Tuesday, September 29, 2009

Step Five


Beautiful sunrise over a mountain near Deming, New Mexico circa 2007


After a hard day of playing pirates with the Grandkids, I settled down on my comfy chair, that really isn’t very comfy. Wish I had one of those Lay-Z-Boys. But I was so exhausted that I sat there anyway and watched some TV. Mrs. Spadoman was watching a PBS show called “The American Experience”. It’s a pretty good series. Usually interesting. This show was about Las Vegas. From the beginning to now.

It touched on the West side of town where only black folks lived in the 1950’s. Because of the Jim Crow laws, Las Vegas was separated like much of the south. Not even the top entertainers like Sammy Davis Jr. or Duke Ellington and Ella Fitzgerald were allowed to stay in hotels where they brought in packed audiences to their shows.

They told a few stories about people who are addicted to gambling. These compulsive gamblers are a hard bunch to understand. They don’t put anything into their bodies like the alcoholic or drug addict, but the addictive behavior is just as hard on them and elicits thoughts of suicide just as the depression from alcohol might do when a person is at the depths of their addiction.

The growth over the years in Las Vegas. The Rat Pack, those naughty guys from Oceans Eleven. Sinatra, Davis Jr. Lawford, Bishop and Dean Martin. They’d do a show and openly drink freely and appear drunk on stage. They cavorted with strange women. They gave the name “Sin City” to Las Vegas. Of course a few law changes were made to make room for the African American in the hotels and casinos. Pressure by the NAACP asked them to allow freedom and stop a color barrier, but it was money that was the great equalizer.


The Rat Pack in the 1950's

In 1996, I was working on a movie set in Minnesota. I was part of the special effects crew for a movie called “Feeling Minnesota”. It had Keanu Reeves and Cameron Diaz. Vince D’Onofrio, Dan Akroyd. A pretty cool cast.

Reeves was to himself, Cameron Diaz, a beauty in every sense of the word, cooked on the catering truck on her day off. Vince was a good guy and Akroyd the consummate professional.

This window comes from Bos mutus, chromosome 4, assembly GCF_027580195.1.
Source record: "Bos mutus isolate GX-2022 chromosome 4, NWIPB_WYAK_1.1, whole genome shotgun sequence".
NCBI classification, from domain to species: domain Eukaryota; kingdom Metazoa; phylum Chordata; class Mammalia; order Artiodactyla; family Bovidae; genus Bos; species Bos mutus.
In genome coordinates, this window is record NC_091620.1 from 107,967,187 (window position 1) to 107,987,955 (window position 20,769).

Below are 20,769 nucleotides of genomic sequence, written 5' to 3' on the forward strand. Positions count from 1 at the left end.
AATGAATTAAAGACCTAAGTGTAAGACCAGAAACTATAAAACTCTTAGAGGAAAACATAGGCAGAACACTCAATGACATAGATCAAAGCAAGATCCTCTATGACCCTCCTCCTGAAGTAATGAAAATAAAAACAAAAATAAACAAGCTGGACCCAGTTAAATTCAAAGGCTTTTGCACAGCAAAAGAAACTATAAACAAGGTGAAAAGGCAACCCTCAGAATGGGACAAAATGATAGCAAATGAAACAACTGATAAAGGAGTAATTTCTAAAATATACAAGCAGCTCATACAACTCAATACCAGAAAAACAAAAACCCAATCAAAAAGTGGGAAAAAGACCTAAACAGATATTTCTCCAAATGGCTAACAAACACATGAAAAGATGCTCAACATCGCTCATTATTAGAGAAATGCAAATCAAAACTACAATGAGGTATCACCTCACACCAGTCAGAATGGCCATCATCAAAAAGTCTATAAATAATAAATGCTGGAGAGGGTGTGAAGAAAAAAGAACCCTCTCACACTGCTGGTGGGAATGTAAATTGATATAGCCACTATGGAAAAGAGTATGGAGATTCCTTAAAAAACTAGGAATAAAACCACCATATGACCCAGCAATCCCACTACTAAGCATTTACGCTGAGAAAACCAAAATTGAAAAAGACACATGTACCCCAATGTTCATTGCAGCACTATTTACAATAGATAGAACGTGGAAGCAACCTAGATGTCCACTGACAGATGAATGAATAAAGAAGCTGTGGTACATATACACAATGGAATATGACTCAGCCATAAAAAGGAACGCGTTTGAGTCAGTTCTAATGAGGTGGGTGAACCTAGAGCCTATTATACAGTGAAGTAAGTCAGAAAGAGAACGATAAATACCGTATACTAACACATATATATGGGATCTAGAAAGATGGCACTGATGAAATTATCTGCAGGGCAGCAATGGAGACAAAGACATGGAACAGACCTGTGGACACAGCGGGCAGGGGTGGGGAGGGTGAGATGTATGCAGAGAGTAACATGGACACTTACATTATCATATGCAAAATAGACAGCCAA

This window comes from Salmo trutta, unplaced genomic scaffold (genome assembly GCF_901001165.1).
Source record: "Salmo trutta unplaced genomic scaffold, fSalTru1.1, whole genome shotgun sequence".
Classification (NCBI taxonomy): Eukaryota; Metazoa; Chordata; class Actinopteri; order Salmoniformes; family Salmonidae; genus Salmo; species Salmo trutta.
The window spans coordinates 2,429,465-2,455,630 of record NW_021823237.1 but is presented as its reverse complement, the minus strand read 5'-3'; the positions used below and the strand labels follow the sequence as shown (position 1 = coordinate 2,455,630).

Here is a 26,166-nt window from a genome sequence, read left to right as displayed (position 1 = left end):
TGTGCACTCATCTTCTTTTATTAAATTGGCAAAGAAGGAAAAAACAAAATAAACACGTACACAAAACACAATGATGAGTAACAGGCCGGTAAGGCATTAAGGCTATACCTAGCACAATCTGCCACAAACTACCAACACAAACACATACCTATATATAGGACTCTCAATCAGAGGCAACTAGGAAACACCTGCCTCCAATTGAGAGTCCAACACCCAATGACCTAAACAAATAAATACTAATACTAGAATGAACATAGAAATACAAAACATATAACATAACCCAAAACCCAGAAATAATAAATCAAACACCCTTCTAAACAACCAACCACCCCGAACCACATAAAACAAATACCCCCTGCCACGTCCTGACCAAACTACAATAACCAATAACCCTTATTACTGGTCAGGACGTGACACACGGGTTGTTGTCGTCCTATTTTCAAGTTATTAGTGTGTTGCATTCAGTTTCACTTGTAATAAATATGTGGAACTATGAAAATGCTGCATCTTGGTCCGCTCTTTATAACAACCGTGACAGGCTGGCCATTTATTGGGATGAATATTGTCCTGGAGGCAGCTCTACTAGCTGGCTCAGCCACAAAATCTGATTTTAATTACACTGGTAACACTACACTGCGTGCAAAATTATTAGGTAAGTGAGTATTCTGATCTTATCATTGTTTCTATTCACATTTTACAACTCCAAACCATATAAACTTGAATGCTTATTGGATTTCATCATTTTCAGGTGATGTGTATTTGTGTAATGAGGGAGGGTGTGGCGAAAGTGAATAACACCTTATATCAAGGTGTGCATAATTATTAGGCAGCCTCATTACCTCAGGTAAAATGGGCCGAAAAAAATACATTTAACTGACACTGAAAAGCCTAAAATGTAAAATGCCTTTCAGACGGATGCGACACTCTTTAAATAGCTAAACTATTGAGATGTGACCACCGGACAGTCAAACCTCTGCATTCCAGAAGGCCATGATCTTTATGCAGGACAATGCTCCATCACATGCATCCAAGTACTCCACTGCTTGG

The movie shot around Minneapolis/St. Paul, MN for a number of weeks. I ran cars off a cliff, I staged accidents, I slammed doors, I made water run out of faucets, I made it look windy when it wasn’t. Fun mechanical effects.



When the shooting was complete in Minnesota, the movie set went to Las Vegas for a couple of weeks. There was no one who wanted to drive the props truck back to hollywood after the two week stay in Vegas. Since there were no F/X needed in Vegas, I volunteered to drive Props.

I set out and arrived in Las Vegas a day before I was suppose to arrive. I couldn’t check into the hotel the crew was staying in until the next day, so I stayed at the San Trophe’ across the street from the Hard Rock. I’d get my room at the Hard Rock tomorrow when the rooms reserved for our shooting crew would be ready.



I spent the day fooling around. Nothing to do work wise until tomorrow, so, I ventured in to a couple of clubs I’d been to before and a couple where I had tried like crazy to arrest the one armed bandits only to walk away broke.


We set up the lot on the Stardust Parking lot. My job was to get the props truck there and unlocked and accessible 1/2 hour before call time every day. Get it plugged in and the a/c on. That was an easy chore. I was to be available to run to a store or warehouse if something was needed. Then, at days end, lock up and secure everything until the next day. I didn’t actually have anything to do with props. I just drove the truck and took care of the vehicle.


The Stardust was torn down in 2006 to make way for another Hotel Casino on the Las Vegas Strip.

That pretty much meant that I had a lot of time from when I got it set up to when I had to lock it up. I was on two-way radio if I was needed to run and pick something up. I didn’t venture very far away, but I did utilize the Stardust, the Frontier which was next door, and the Riviera across Las Vegas Blvd.

I got to know that Stardust like the back of my hand. I had a good set of dollar poker machines to work and did fairly well at Blackjack. The Frontier was a lower echelon place and had small payouts, but I seemed to hold my own there. The Riviera was a cruel place to me, so I didn’t cross the street much at all.

When the day was over, back home to the Hard Rock. Great hotel. The pool had natural sandy beaches and a swim up bar. The music was great and pumped through the intercom 24/7. That was also the name of where I ate most of my off set meals, Lucky’s 24/7. They had a prime rib sandwich to kill for. Breakfast was great, complete with bloody mary’s or mimosas, or both.

Some gambling on the floor at the Hard Rock and I had a full day. The next morning saw the routine play itself out again. Riding high in April, shot down in May. Win a bunch, lose a bunch. Up and down.

Then, one night at the Hard Rock, this young gal was dealing the blackjack and this guy was playing with cash. Hundred dollar bills, laying down five of them at a time, playing two holes. Others sat in at the table. The shoe had gone wild and everyone was winning.

I jumped in on the action and was betting heavily against her inexperience and the luck of the shoe. One after another she was giving away the house. Where Mr. Bigbucks was betting $500., I was betting $100. But winning all the same. It seemed every time she’d bust. We were sitting on 12 and doubling down on ace eight.